There’s so much to be angry about these days. So much so that it’s difficult to blog about things you’re passionate about when in the shadow of the destruction of society and the world as we know it. Thus I’m very choosy due to mental and physical exhaustion of what I write about.

When I received this pitch, it was one of those times to write.

Under-representation is a problem

Yes, under-representation of people of color and Asian Americans in particular is a problem. A huge problem. Studios have maintained their long-held practice of casting whites in roles meant to be Asian Pacific. Ghost in the Shell and Doctor Strange are recent examples. Also common is white savior movies, as recently demonstrated in The Great Wall. And yet in the midst of a supposed sea change toward diversity in television, of which ABC has been recognized for its efforts, its sister company Marvel fails to capitalize on the “trend” and instead casts a white Brit as Iron Fist, a comic book hero whose powers lie in the martial arts.

When I glanced at the pitch headline, I thought it was a documentary short about these recent displays of whitewashing and subjugation of Asian Americans on-screen. On second look, I found that the client’s product was a short film that really had nothing to do with racebending, whitewashing, or white-savioring the world. It had to do with Korean nail salons.


What’s the Problem?

Sure, there’s a wealth of stories that can be told about Korean nail salons. Whether the short film, Joy Joy Nails lives up to shedding light on the “untold truth of abysmal pay, racism, and sometimes violence that women endure” remains to be seen. But where’s the connection to whitewashing and under-presentation. The pitch, which appears to be from a PR rep in Southern California–I’m embarrassed on behalf of Californians–seems to say the SHORT film single-handedly cures the evils of the dearth of opportunities for APIs.

I am thrilled to be working with Sundance Film Festival Alumna, Director/Writer Joey Ally (Partners, Minimum Wage), as well as Executive Producers Soojin Chung (Escape from Tomorrow), Kimberly Parker (The Aderall Diaries, Katie Says Goodbye), and Weiko Lin (Made in Chinatown), co-producer Minji Kang (The Loyalist), and lead actresses, Kahyun Kim (“Austin & Ally”) and Yi Liu (The Walker) the team behind the short narrative, Joy Joy Nails, an official selection of the 2017 Tribeca Film Festival. The film highlights the untold truth of abysmal pay, racism, and sometimes violence that women endure in the roughly 2,000 nail salons across New York, Connecticut and New Jersey, originally inspired by the NY Times exposé “Unvarnished.”

As we prepare for its World Premiere at the 2017 Tribeca Film Festival, the dialogue surrounding the under-representation of Asian American actors in American cinema is louder than ever. A 2016 USC Annenberg study on diversity in entertainment found that Asians represented just 5.1 percent of speaking or named characters across film, television and digital series in 2014. The conversation around diversity in film and the leadership of the #OscarsSoWhite campaign has shed light on this disparity but Asian-Americans have a long road ahead.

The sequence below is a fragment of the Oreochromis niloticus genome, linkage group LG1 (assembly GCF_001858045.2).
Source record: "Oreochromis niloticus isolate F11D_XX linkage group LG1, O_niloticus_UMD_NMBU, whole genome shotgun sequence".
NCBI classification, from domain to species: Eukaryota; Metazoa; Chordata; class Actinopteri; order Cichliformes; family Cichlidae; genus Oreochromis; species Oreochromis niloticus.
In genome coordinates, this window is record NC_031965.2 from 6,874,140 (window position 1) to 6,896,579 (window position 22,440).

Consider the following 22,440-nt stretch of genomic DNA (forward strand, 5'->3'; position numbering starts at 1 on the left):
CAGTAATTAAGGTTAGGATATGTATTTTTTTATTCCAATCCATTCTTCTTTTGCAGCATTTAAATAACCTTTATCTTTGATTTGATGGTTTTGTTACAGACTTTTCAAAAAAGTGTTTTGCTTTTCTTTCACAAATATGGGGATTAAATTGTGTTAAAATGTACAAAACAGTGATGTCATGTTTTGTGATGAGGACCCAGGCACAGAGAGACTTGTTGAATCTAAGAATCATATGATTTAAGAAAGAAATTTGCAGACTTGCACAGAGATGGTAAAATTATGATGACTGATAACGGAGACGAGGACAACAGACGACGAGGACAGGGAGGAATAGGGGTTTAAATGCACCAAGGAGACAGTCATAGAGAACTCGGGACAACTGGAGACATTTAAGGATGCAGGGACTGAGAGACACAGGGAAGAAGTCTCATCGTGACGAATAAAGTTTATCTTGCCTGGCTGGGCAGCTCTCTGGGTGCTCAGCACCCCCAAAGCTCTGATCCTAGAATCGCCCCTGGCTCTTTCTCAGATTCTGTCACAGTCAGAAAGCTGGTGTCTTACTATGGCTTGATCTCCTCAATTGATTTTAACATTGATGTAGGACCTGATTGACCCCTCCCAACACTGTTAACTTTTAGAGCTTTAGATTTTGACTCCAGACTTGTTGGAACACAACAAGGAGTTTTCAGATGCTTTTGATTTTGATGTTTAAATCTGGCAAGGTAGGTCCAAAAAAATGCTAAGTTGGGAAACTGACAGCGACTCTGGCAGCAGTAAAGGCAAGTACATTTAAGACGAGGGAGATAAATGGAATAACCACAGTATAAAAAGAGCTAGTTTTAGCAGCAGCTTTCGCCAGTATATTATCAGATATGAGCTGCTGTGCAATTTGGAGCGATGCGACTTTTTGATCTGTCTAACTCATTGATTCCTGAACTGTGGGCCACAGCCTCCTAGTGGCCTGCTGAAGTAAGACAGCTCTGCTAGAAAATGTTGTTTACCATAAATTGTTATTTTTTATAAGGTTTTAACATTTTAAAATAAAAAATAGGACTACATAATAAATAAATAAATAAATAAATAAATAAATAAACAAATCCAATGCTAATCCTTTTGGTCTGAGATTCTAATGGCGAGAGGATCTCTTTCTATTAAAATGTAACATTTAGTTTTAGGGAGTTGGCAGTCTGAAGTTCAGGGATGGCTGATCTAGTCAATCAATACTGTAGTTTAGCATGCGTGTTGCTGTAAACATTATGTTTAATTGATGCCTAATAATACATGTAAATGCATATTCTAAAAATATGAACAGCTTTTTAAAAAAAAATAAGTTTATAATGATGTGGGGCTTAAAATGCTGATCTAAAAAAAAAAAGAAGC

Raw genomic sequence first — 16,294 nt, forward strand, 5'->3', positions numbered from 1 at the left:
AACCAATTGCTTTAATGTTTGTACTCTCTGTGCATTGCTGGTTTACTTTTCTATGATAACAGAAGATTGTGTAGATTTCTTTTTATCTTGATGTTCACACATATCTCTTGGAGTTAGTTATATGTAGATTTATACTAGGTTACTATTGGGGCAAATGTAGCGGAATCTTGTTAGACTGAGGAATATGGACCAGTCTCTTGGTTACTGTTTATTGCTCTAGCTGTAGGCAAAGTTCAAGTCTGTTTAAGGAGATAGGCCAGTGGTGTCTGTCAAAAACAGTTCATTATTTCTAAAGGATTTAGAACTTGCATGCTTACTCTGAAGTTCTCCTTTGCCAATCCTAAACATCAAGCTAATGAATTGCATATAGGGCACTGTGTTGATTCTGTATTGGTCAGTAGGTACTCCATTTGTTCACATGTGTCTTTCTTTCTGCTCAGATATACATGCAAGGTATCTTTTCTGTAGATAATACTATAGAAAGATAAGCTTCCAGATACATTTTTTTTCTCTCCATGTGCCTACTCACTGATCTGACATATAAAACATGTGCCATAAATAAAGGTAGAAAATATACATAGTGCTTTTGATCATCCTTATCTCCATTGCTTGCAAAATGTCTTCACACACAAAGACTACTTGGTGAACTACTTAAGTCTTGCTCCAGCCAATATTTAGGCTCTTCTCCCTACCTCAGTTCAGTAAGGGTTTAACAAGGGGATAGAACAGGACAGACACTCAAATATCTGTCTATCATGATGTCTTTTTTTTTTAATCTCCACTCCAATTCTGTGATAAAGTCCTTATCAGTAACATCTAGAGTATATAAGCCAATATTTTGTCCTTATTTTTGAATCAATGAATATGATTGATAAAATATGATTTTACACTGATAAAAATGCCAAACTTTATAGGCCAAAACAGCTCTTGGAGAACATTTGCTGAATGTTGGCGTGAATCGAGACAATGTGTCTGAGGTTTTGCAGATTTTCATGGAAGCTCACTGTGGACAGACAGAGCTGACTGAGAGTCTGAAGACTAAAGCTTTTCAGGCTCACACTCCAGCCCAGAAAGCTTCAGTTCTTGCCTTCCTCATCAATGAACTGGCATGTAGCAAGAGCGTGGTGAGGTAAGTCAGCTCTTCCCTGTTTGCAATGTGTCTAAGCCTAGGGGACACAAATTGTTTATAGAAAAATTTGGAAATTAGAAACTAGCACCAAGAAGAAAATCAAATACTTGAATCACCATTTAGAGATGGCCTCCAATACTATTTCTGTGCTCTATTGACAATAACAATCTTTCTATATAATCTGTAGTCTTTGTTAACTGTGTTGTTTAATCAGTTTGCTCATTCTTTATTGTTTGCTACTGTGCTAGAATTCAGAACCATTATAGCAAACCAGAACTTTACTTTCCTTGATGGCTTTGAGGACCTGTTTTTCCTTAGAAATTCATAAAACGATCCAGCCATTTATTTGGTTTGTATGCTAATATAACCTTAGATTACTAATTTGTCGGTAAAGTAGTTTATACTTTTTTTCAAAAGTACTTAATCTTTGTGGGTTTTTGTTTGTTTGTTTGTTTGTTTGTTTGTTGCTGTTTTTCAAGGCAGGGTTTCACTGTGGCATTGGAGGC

What’s more disparaging is the ever so present whitewashing within Hollywood. Non-Asian actors are often overlooked to play Asian roles, some studios even going so far as to use visual effects to make several non-Asian actors appear more Asian.

Joy Joy Nails challenges this common practice with an all-Asian cast, even insisting that Korean written roles were played but Korean Americans, Chinese written roles were played by Chinese Americans and so on. With racism among different Asian cultures playing a central theme in the film, it was essential that casting be completely authentic.

The film unveils an aesthetic makeup that is rare but refreshing. Please help us share this story. Help us continue the conversation.


My end of the conversation begins with, “Don’t fucking pander to me about under-representation thinking that I’ll write about your shit because I’m Asian and that I need to write more about API content to level the playing field of said under-representation when your shit has nothing to do with under-representation. So they cast Chinese as Chinese and Koreans as Koreans. Big fucking deal. There are tons of Asian American filmmakers who have done that. What else you got?

My point is don’t make the film what it isn’t. It’s offensive.

What’s Ernie Hudson Got To Do With It

I received another pitch today that offered interviews with Ernie Hudson. I love Ernie Hudson. Who doesn’t love Ernie Hudson? Did you know he was on a TV show? I didn’t. Apparently APB premiered in February and according to the pitch, it was “well-received” and quickly became “appointment TV.” Gee, a quick internet search found that Hollywood Reporter said it was “stupid.” And it’s ratings shares have consistently been below 1. On April 10, it ranked 4th out of 5 shows.

Don’t peddle bullshit.

I probably would have supported the Korean nail salon film even though that setting has been done numerous times already. Seinfeld anyone? But the pitch should have been cut at the cuticle.


–Ken Choy

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